Some Advantages of Social Media:

  • To provide a true picture of any issues.
  • To strengthen the unity and brotherhood among people.
  • To make citizens think about what is right or wrong.
  • To reduce stereotypical mindset.
  • To express dissent against the government in a democratic country like India,
  • To express thoughts through books, blogs.
  • To give voice to the oppressed classes as well as women against violence and atrocities.

Some Disadvantages of Social Media:

  • Spreading hate against religion, race, etc.
  • Spreading false propaganda.
  • Defamation of persons, institutions.
  • Threat to internal security
  • May complicate the relations with friendly nations.
  • Incite violence, riots, and collective crime.

Some major causes to regulate social media:

1. Restrictions on freedoms by Constitution itself:

Articles 19(2) to (6) impose restrictions on various facets of freedom mentioned in Article 19. It is important to note that the legislature cannot restrict the freedoms on any other grounds other than those mentioned in Article 19(2) to (6). But it also states that-

  • The restrictions must be imposed only under the authority of law.
  • Each restriction must be reasonable.
  • The restriction must strictly relate to the grounds mentioned in Articles 19(2) to (6).

2. The dignity of a nation:

Citizens must be responsible for their fundamental duties also while taking benefit of fundamental rights. Fundamental Duties under Article 51A provide few duties which shall be followed by citizens while enjoying their fundamental rights, so the same applies to Article 19. While taking the privilege of freedom of speech and expression a citizen must protect the integrity, unity, and sovereignty of India. Anything expressed on social media platforms must not degrade the dignity of any society, religion, etc, or our nation.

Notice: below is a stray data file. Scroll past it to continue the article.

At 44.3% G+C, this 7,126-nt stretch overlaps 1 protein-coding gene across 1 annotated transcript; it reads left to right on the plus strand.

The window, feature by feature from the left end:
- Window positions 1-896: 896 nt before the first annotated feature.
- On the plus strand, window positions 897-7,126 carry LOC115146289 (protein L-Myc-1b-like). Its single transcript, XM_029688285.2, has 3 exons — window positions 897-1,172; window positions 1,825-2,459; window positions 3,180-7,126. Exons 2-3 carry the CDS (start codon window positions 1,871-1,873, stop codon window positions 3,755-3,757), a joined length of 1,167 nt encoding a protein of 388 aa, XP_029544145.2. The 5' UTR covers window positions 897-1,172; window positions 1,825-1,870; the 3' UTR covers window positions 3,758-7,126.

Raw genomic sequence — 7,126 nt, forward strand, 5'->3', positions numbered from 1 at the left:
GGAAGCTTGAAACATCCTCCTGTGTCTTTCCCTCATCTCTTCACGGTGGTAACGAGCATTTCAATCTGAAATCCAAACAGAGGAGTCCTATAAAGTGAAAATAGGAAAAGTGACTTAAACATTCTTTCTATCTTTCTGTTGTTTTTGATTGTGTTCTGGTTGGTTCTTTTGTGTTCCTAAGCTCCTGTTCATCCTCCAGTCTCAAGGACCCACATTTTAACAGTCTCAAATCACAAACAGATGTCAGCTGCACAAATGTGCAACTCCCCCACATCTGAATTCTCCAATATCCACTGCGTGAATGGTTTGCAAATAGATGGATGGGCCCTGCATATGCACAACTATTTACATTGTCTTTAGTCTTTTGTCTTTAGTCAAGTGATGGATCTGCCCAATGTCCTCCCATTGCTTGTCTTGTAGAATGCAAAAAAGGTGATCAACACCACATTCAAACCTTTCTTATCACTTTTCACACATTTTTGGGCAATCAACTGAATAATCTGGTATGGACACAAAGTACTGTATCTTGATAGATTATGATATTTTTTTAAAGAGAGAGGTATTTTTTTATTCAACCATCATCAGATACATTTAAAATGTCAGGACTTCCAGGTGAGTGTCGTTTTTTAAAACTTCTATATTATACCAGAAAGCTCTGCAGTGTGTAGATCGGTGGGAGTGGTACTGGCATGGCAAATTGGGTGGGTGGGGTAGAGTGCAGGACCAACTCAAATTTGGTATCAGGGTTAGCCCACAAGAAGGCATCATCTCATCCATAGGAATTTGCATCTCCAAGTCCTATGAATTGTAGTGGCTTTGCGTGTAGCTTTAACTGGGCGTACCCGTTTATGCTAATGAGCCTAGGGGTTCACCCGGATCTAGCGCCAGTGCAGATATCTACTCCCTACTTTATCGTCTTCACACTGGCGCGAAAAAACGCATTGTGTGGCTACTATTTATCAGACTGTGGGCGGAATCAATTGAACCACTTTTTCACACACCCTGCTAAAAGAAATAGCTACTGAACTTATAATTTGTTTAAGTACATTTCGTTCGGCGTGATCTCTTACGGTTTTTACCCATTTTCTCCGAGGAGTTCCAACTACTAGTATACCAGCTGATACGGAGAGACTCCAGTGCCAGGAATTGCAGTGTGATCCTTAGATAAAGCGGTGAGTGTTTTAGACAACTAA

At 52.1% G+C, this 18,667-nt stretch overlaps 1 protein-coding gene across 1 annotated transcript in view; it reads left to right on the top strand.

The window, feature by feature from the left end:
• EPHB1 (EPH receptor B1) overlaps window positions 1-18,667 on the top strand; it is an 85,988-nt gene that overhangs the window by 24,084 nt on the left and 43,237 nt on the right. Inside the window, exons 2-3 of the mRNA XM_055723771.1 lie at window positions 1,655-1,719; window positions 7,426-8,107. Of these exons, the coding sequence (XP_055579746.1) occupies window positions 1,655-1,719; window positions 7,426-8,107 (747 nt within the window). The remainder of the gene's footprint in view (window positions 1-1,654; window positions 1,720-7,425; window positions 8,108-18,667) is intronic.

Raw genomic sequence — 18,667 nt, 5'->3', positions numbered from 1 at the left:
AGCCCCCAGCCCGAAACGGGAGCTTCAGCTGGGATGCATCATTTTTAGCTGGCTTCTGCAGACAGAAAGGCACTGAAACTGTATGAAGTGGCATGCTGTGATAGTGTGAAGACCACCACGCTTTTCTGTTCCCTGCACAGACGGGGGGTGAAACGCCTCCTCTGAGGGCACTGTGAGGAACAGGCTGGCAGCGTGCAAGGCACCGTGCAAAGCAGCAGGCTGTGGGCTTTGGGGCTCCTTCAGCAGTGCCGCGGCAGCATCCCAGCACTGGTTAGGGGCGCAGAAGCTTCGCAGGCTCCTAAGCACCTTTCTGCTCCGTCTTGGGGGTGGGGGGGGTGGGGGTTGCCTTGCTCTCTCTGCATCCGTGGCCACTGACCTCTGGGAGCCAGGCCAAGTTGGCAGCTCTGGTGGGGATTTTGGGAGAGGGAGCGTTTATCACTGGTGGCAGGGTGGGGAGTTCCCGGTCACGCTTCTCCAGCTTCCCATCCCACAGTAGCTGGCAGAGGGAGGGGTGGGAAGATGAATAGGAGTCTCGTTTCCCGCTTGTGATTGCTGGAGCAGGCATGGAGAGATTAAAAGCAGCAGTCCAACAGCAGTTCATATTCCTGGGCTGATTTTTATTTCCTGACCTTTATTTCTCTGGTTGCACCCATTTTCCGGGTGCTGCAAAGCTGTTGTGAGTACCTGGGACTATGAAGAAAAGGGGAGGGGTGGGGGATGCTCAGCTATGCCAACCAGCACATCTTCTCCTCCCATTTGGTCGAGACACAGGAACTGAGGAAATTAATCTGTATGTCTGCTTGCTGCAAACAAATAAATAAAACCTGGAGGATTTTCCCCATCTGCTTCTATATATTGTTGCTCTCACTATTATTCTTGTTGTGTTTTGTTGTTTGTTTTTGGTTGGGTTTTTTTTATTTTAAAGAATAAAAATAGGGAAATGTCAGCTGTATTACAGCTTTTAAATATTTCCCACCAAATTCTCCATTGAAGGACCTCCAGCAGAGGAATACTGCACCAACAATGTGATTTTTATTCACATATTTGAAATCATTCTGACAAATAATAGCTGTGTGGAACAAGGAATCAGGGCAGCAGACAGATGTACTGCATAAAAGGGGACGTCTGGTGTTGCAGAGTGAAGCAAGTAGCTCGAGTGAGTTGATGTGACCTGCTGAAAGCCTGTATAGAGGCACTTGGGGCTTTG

3. Cybercrimes by use of social media:

Cybercrime is the worst result of the use of social media. Cybercrimes as now in the present days are rapidly increasing and most of the cases are related to cyberstalking, cybercrime, money fraud, outraging the modesty of women by morphing photos or videos, etc are the bad example of cybercrime.

4. Loss of moral values:

Some people do not give respect to moral values and laws while using social media platforms. Especially people having the age of 14-22 years, don’t know how and in which manner the social media platforms are useful and wrong for them. The impact of using Social media can be seen in people as it is diverting them from their moral values and respect to life.

5. Public order and foreign relations:

Sometimes social media is also responsible for disturbing public order or foreign relations, by this way sometimes users are creating havoc on International relations or public order. Mob lynching, Riots are the worst condition due to fake or wrong news or videos circulating over social media platforms.